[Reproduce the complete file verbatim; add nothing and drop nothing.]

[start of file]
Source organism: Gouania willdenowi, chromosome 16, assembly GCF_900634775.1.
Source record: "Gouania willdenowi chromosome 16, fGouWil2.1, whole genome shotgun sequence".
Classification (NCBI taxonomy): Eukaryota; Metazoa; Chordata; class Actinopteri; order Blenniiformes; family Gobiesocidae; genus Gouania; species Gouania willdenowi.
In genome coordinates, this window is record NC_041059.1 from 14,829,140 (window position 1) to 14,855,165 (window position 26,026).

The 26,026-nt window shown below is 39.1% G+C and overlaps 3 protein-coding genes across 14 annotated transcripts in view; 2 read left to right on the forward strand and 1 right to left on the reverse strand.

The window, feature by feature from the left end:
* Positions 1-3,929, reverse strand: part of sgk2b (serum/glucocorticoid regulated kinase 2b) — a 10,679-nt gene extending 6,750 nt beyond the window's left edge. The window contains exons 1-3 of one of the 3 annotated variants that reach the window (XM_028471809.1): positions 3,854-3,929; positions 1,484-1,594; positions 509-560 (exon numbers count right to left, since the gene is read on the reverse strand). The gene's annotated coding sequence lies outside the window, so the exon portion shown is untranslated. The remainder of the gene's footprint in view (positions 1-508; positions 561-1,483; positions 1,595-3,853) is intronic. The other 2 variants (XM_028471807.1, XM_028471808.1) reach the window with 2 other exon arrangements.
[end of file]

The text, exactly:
Source organism: Gouania willdenowi, chromosome 16, assembly GCF_900634775.1.
Source record: "Gouania willdenowi chromosome 16, fGouWil2.1, whole genome shotgun sequence".
Classification (NCBI taxonomy): Eukaryota; Metazoa; Chordata; class Actinopteri; order Blenniiformes; family Gobiesocidae; genus Gouania; species Gouania willdenowi.
In genome coordinates, this window is record NC_041059.1 from 14,829,140 (window position 1) to 14,855,165 (window position 26,026).

The 26,026-nt window shown below is 39.1% G+C and overlaps 3 protein-coding genes across 14 annotated transcripts in view; 2 read left to right on the forward strand and 1 right to left on the reverse strand.

The window, feature by feature from the left end:
* Positions 1-3,929, reverse strand: part of sgk2b (serum/glucocorticoid regulated kinase 2b) — a 10,679-nt gene extending 6,750 nt beyond the window's left edge. The window contains exons 1-3 of one of the 3 annotated variants that reach the window (XM_028471809.1): positions 3,854-3,929; positions 1,484-1,594; positions 509-560 (exon numbers count right to left, since the gene is read on the reverse strand). The gene's annotated coding sequence lies outside the window, so the exon portion shown is untranslated. The remainder of the gene's footprint in view (positions 1-508; positions 561-1,483; positions 1,595-3,853) is intronic. The other 2 variants (XM_028471807.1, XM_028471808.1) reach the window with 2 other exon arrangements.